Feb 27, 2024, 06:27AM

False Glory of "The New"

I believe there will come a day when people stop drinking Coke altogether. It may be happening now.

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One of the more curious American late-20th century cultural events was the introduction and subsequent removal of New Coke from store shelves in 1985. I remember thinking, “Interesting, the Coca-Cola company is committing suicide,” Why did they do it? “Old Coke” had, through years of TV commercials, jingles and billboards, established itself as the ideal representation of everything good about America. It didn’t discriminate, it was available to all and it crossed social and class boundaries. And now it was gone. There was widespread public outcry and Old Coke was reintroduced. This led me to realize that the change in form of certain products is more than a business decision; there are metaphysical questions at play. People orient themselves towards existence in their product choices and if the products change there’s a corresponding change in their mental alignment.

It’d been drummed into our heads that Coke was “The Real Thing” and now, they’d changed it. By definition whatever followed could no longer be The Real Thing, but only a false substitute. The iron bond between the Coca-Cola Company and the American public was broken. Coke was revealed not as an unchangeable cultural reality but simply a product, subject to market analysis, boardroom decisions and profit curves. This was a breach of faith. You can knock down Confederate Statues, you can rename football teams, you can exorcise words from the language but some things you don’t touch.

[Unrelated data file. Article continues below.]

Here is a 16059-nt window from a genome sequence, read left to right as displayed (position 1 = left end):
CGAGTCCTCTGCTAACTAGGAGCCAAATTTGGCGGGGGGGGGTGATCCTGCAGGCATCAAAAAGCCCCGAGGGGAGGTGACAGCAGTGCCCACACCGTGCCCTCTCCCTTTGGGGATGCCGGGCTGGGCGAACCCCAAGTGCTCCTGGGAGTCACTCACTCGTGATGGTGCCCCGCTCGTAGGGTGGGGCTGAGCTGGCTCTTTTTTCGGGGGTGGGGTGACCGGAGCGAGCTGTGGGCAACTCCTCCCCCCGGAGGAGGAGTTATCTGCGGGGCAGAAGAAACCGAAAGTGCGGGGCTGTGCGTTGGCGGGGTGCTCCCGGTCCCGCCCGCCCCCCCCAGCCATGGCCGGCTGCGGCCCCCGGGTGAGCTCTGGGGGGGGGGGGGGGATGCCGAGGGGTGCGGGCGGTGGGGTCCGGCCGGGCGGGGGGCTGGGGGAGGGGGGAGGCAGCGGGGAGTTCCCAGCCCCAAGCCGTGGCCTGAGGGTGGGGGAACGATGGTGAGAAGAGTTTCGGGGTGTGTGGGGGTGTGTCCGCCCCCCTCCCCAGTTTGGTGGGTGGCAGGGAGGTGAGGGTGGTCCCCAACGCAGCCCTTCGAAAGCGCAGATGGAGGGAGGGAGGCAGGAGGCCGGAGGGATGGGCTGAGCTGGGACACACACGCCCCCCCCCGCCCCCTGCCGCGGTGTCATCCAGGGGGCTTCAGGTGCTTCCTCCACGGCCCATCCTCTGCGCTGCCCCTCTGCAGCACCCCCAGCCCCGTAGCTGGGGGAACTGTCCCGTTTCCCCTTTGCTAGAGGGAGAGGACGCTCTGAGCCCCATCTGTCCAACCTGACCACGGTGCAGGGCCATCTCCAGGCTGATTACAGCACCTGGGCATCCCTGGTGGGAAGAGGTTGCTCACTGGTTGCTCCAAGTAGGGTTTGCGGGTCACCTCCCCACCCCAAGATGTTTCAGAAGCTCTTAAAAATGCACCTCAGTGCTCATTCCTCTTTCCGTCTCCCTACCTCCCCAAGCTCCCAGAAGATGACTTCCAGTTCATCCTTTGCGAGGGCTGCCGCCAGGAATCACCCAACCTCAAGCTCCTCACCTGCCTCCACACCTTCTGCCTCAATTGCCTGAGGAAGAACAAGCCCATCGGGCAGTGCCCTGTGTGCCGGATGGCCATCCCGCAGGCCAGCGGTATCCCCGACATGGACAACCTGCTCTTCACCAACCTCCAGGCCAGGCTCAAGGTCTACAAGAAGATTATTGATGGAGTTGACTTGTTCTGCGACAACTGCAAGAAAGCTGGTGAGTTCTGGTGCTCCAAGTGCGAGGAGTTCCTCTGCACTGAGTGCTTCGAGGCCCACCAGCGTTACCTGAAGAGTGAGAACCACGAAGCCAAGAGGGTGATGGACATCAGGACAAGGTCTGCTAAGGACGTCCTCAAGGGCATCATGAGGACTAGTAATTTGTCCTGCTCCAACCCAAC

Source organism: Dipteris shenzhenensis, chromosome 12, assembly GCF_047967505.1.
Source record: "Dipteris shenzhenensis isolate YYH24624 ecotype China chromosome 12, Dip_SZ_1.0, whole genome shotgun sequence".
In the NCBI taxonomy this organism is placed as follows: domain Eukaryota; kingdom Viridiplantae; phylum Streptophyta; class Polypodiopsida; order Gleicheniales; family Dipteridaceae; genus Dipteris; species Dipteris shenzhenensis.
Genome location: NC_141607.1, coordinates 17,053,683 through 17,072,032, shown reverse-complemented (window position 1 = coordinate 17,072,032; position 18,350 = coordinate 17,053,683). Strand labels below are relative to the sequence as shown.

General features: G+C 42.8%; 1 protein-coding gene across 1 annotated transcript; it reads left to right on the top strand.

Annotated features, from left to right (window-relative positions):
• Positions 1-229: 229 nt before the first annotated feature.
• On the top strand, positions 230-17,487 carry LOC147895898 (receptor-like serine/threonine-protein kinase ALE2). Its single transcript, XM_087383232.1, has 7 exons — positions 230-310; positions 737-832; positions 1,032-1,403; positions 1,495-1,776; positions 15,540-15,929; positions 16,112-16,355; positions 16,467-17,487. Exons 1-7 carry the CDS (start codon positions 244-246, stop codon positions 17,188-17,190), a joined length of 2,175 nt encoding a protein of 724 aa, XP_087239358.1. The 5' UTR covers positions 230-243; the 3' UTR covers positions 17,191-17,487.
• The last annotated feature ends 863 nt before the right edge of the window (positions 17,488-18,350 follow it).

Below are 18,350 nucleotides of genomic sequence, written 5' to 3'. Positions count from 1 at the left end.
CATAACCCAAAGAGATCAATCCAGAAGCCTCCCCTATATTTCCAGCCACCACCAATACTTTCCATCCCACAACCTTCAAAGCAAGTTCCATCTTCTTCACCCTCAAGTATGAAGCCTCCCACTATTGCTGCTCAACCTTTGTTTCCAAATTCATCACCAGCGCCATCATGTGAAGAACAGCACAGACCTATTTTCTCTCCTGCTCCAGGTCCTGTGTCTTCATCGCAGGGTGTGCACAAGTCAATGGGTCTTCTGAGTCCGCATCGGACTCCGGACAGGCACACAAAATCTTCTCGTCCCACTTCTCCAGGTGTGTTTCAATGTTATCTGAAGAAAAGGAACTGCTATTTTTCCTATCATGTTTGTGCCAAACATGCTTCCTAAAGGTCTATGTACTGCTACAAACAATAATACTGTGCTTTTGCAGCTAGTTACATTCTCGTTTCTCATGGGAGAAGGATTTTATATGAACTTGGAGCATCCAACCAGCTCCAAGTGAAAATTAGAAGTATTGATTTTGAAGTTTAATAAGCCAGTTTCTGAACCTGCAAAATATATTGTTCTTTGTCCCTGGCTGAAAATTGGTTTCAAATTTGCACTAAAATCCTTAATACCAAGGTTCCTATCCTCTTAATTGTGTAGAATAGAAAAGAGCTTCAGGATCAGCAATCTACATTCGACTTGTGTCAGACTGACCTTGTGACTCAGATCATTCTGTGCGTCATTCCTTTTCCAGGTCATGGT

In our lives, as in our product choices, logic often bends before hope and desire. People know Coke is bad for them; its downside is a matter of public record. Each serving has the equivalent of 10 teaspoons of sugar, it’s acidic and rots your teeth, regularly drinking Coke or any cola-type beverage can cause cancer and diabetes; in fact Coke has no redeeming qualities except that people like it.

The billionaire investor Warren Buffett noticed the public reaction to New Coke and the brand loyalty of its consumers and immediately bought as many shares as he could. It became a cornerstone of the Berkshire Hathaway Portfolio. Then, Old Coke came back yielding Buffett and his shareholders a fortune. I can only imagine what happened to whoever it was who first suggested New Coke. He’s probably still chained to the wall in the Coke Headquarters basement on a bread-and-Pepsi diet.

There are cultural realms however where “the new” is welcomed, even obligatory. I worked in a hi-fi store and saw that every year each product was suddenly ”new and improved.” Customers expected this in audio equipment, whether because they’d been well-trained as consumers or because of some innate belief in the miracle of engineering progress. When the magic formula “This is the new model” was intoned, I could see the look of hope and belief in the customer’s eyes. Usually these changes were cosmetic, typically from flat to glossy in the finish of the unit’s casing. But it was clear that hearing those words heightened the anticipation of their listening experience; it gave them the certitude of passing quality time. But this wasn’t the case with New Coke.

I believe there will come a day when people stop drinking Coke altogether. It may be happening now. It won’t be simply because of health concerns, but some other, more mysterious shift in the public consciousness. Coke will no longer mean anything to them, so they’ll stop buying it. In the 19th century, the favorite drink in America by far was whiskey. It was cheaper than coffee. People also enjoyed minstrel shows and animal blood sports like bear-baiting and cock-fighting. It’s hard to imagine today. What about football, baseball, rock and rap music, TV series, Disneyland? Could these disappear as well? Given time, it’s probable.


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